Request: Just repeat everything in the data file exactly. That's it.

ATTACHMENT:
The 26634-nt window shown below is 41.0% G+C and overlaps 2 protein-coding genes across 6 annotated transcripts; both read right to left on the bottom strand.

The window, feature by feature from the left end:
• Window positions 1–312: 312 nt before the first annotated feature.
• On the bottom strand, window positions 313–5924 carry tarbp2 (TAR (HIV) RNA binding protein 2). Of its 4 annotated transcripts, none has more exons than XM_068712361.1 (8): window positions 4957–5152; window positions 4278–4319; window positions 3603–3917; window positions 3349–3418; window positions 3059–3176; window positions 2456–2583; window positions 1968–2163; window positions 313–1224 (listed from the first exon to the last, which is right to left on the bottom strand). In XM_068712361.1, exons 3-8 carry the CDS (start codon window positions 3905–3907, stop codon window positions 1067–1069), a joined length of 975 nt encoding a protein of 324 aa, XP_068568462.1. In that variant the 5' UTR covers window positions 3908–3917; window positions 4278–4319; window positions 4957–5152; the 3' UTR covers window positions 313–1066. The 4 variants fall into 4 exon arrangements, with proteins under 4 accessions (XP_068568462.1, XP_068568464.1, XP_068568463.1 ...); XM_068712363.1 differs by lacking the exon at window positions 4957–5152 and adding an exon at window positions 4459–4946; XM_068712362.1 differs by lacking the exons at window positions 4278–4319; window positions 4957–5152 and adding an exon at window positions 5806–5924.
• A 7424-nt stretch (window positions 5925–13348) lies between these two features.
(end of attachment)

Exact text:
The 26634-nt window shown below is 41.0% G+C and overlaps 2 protein-coding genes across 6 annotated transcripts; both read right to left on the bottom strand.

The window, feature by feature from the left end:
• Window positions 1–312: 312 nt before the first annotated feature.
• On the bottom strand, window positions 313–5924 carry tarbp2 (TAR (HIV) RNA binding protein 2). Of its 4 annotated transcripts, none has more exons than XM_068712361.1 (8): window positions 4957–5152; window positions 4278–4319; window positions 3603–3917; window positions 3349–3418; window positions 3059–3176; window positions 2456–2583; window positions 1968–2163; window positions 313–1224 (listed from the first exon to the last, which is right to left on the bottom strand). In XM_068712361.1, exons 3-8 carry the CDS (start codon window positions 3905–3907, stop codon window positions 1067–1069), a joined length of 975 nt encoding a protein of 324 aa, XP_068568462.1. In that variant the 5' UTR covers window positions 3908–3917; window positions 4278–4319; window positions 4957–5152; the 3' UTR covers window positions 313–1066. The 4 variants fall into 4 exon arrangements, with proteins under 4 accessions (XP_068568462.1, XP_068568464.1, XP_068568463.1 ...); XM_068712363.1 differs by lacking the exon at window positions 4957–5152 and adding an exon at window positions 4459–4946; XM_068712362.1 differs by lacking the exons at window positions 4278–4319; window positions 4957–5152 and adding an exon at window positions 5806–5924.
• A 7424-nt stretch (window positions 5925–13348) lies between these two features.